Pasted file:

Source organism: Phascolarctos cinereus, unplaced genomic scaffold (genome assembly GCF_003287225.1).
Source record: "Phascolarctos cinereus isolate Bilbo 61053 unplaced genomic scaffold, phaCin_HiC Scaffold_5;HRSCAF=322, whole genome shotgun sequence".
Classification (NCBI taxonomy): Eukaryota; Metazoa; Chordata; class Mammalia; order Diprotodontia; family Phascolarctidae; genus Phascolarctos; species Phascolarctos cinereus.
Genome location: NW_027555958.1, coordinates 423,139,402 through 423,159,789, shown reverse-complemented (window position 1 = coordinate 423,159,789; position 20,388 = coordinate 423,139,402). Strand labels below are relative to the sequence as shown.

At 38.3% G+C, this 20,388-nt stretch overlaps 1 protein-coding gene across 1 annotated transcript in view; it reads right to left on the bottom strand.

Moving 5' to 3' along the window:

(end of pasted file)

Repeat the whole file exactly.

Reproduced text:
Source organism: Phascolarctos cinereus, unplaced genomic scaffold (genome assembly GCF_003287225.1).
Source record: "Phascolarctos cinereus isolate Bilbo 61053 unplaced genomic scaffold, phaCin_HiC Scaffold_5;HRSCAF=322, whole genome shotgun sequence".
Classification (NCBI taxonomy): Eukaryota; Metazoa; Chordata; class Mammalia; order Diprotodontia; family Phascolarctidae; genus Phascolarctos; species Phascolarctos cinereus.
Genome location: NW_027555958.1, coordinates 423,139,402 through 423,159,789, shown reverse-complemented (window position 1 = coordinate 423,159,789; position 20,388 = coordinate 423,139,402). Strand labels below are relative to the sequence as shown.

At 38.3% G+C, this 20,388-nt stretch overlaps 1 protein-coding gene across 1 annotated transcript in view; it reads right to left on the bottom strand.

Moving 5' to 3' along the window: